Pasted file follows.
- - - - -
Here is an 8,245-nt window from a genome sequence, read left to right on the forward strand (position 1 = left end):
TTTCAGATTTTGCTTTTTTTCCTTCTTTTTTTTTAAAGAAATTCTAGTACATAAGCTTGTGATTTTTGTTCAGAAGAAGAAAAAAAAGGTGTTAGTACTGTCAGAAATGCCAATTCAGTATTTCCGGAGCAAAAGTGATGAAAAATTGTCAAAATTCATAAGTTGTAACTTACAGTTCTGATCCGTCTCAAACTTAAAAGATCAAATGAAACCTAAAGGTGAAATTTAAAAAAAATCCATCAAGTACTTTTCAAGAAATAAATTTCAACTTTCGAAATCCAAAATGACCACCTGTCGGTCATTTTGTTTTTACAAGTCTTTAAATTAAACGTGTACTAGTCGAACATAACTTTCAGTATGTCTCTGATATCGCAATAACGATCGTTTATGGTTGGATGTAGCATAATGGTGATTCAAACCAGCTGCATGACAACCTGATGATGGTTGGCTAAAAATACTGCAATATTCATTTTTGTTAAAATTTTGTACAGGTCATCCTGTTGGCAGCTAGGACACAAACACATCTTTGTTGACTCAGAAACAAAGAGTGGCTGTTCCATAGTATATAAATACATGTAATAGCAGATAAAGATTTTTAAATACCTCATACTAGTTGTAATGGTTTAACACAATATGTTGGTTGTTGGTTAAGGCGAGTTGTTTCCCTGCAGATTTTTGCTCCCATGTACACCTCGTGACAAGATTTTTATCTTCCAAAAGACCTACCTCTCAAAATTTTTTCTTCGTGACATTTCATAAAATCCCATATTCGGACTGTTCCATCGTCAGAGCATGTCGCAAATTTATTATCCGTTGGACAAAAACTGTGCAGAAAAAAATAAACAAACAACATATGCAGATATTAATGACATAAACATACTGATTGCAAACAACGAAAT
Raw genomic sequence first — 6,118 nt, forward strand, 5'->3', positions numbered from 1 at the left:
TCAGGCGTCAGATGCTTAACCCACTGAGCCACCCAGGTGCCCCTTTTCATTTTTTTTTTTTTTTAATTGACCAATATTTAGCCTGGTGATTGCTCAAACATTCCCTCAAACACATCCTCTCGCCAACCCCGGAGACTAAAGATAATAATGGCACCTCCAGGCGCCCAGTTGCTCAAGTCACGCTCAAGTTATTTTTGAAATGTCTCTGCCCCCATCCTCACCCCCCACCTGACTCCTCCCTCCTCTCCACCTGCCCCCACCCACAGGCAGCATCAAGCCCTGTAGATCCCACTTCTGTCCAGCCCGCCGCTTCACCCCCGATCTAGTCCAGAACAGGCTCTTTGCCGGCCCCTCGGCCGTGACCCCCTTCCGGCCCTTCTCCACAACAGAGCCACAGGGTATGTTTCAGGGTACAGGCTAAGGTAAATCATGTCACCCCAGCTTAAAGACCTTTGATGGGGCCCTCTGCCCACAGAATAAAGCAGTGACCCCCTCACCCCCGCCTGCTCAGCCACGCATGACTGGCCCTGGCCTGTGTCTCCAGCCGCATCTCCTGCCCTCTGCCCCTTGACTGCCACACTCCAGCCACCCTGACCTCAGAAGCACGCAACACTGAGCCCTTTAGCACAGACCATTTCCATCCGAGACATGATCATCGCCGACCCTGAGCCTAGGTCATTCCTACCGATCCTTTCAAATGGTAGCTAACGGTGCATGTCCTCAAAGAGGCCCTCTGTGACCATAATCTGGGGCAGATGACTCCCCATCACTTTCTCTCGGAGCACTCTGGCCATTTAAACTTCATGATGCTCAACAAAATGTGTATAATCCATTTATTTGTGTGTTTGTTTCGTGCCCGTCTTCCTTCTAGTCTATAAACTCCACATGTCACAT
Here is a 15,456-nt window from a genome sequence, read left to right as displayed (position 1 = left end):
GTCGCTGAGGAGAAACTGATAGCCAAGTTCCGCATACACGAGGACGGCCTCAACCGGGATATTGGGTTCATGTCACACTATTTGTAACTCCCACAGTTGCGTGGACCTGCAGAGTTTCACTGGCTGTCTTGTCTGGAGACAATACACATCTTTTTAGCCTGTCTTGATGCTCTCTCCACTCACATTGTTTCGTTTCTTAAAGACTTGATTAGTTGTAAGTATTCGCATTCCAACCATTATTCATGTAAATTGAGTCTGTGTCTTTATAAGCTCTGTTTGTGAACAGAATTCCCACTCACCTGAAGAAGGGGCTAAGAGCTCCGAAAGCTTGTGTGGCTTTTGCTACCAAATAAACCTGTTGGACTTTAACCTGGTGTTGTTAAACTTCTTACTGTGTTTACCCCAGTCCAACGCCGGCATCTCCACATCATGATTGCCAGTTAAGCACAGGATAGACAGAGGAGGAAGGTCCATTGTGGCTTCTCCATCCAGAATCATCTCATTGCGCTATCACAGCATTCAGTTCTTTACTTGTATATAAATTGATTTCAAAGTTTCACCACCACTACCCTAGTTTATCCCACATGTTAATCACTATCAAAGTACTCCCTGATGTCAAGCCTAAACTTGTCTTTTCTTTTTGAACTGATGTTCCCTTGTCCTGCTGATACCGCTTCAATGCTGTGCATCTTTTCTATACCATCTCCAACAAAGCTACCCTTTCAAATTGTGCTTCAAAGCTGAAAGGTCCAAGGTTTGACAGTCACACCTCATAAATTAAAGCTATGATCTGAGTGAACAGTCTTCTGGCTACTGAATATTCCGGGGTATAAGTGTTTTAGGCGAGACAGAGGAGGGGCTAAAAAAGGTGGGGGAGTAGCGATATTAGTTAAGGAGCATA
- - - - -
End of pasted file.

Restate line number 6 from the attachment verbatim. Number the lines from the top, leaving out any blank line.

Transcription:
GTCGCTGAGGAGAAACTGATAGCCAAGTTCCGCATACACGAGGACGGCCTCAACCGGGATATTGGGTTCATGTCACACTATTTGTAACTCCCACAGTTGCGTGGACCTGCAGAGTTTCACTGGCTGTCTTGTCTGGAGACAATACACATCTTTTTAGCCTGTCTTGATGCTCTCTCCACTCACATTGTTTCGTTTCTTAAAGACTTGATTAGTTGTAAGTATTCGCATTCCAACCATTATTCATGTAAATTGAGTCTGTGTCTTTATAAGCTCTGTTTGTGAACAGAATTCCCACTCACCTGAAGAAGGGGCTAAGAGCTCCGAAAGCTTGTGTGGCTTTTGCTACCAAATAAACCTGTTGGACTTTAACCTGGTGTTGTTAAACTTCTTACTGTGTTTACCCCAGTCCAACGCCGGCATCTCCACATCATGATTGCCAGTTAAGCACAGGATAGACAGAGGAGGAAGGTCCATTGTGGCTTCTCCATCCAGAATCATCTCATTGCGCTATCACAGCATTCAGTTCTTTACTTGTATATAAATTGATTTCAAAGTTTCACCACCACTACCCTAGTTTATCCCACATGTTAATCACTATCAAAGTACTCCCTGATGTCAAGCCTAAACTTGTCTTTTCTTTTTGAACTGATGTTCCCTTGTCCTGCTGATACCGCTTCAATGCTGTGCATCTTTTCTATACCATCTCCAACAAAGCTACCCTTTCAAATTGTGCTTCAAAGCTGAAAGGTCCAAGGTTTGACAGTCACACCTCATAAATTAAAGCTATGATCTGAGTGAACAGTCTTCTGGCTACTGAATATTCCGGGGTATAAGTGTTTTAGGCGAGACAGAGGAGGGGCTAAAAAAGGTGGGGGAGTAGCGATATTAGTTAAGGAGCATA